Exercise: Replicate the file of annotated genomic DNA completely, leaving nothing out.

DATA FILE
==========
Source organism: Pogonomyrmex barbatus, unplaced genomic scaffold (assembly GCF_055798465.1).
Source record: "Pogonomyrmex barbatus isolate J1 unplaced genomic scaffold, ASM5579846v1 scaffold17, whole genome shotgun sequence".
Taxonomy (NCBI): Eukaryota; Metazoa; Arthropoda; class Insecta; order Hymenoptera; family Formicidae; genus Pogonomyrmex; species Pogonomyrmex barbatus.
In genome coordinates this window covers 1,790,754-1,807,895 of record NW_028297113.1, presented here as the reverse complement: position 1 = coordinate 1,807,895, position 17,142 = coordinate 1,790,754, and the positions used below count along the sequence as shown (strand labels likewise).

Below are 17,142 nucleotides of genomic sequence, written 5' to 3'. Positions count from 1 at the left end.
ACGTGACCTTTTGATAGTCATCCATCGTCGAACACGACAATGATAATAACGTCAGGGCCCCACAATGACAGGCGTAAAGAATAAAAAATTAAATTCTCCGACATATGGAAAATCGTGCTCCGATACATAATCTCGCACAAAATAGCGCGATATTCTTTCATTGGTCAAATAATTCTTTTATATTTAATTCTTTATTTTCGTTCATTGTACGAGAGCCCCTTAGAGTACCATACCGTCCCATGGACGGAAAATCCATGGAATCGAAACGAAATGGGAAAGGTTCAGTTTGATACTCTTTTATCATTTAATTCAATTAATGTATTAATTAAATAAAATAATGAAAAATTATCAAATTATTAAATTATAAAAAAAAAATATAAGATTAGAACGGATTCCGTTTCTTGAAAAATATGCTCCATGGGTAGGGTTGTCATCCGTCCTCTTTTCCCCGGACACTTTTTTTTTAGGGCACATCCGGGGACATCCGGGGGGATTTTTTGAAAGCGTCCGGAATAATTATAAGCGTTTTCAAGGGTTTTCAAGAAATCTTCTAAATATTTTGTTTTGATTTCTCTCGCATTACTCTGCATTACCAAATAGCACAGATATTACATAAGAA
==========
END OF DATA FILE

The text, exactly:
Source organism: Pogonomyrmex barbatus, unplaced genomic scaffold (assembly GCF_055798465.1).
Source record: "Pogonomyrmex barbatus isolate J1 unplaced genomic scaffold, ASM5579846v1 scaffold17, whole genome shotgun sequence".
Taxonomy (NCBI): Eukaryota; Metazoa; Arthropoda; class Insecta; order Hymenoptera; family Formicidae; genus Pogonomyrmex; species Pogonomyrmex barbatus.
In genome coordinates this window covers 1,790,754-1,807,895 of record NW_028297113.1, presented here as the reverse complement: position 1 = coordinate 1,807,895, position 17,142 = coordinate 1,790,754, and the positions used below count along the sequence as shown (strand labels likewise).

Below are 17,142 nucleotides of genomic sequence, written 5' to 3'. Positions count from 1 at the left end.
ACGTGACCTTTTGATAGTCATCCATCGTCGAACACGACAATGATAATAACGTCAGGGCCCCACAATGACAGGCGTAAAGAATAAAAAATTAAATTCTCCGACATATGGAAAATCGTGCTCCGATACATAATCTCGCACAAAATAGCGCGATATTCTTTCATTGGTCAAATAATTCTTTTATATTTAATTCTTTATTTTCGTTCATTGTACGAGAGCCCCTTAGAGTACCATACCGTCCCATGGACGGAAAATCCATGGAATCGAAACGAAATGGGAAAGGTTCAGTTTGATACTCTTTTATCATTTAATTCAATTAATGTATTAATTAAATAAAATAATGAAAAATTATCAAATTATTAAATTATAAAAAAAAAATATAAGATTAGAACGGATTCCGTTTCTTGAAAAATATGCTCCATGGGTAGGGTTGTCATCCGTCCTCTTTTCCCCGGACACTTTTTTTTTAGGGCACATCCGGGGACATCCGGGGGGATTTTTTGAAAGCGTCCGGAATAATTATAAGCGTTTTCAAGGGTTTTCAAGAAATCTTCTAAATATTTTGTTTTGATTTCTCTCGCATTACTCTGCATTACCAAATAGCACAGATATTACATAAGAA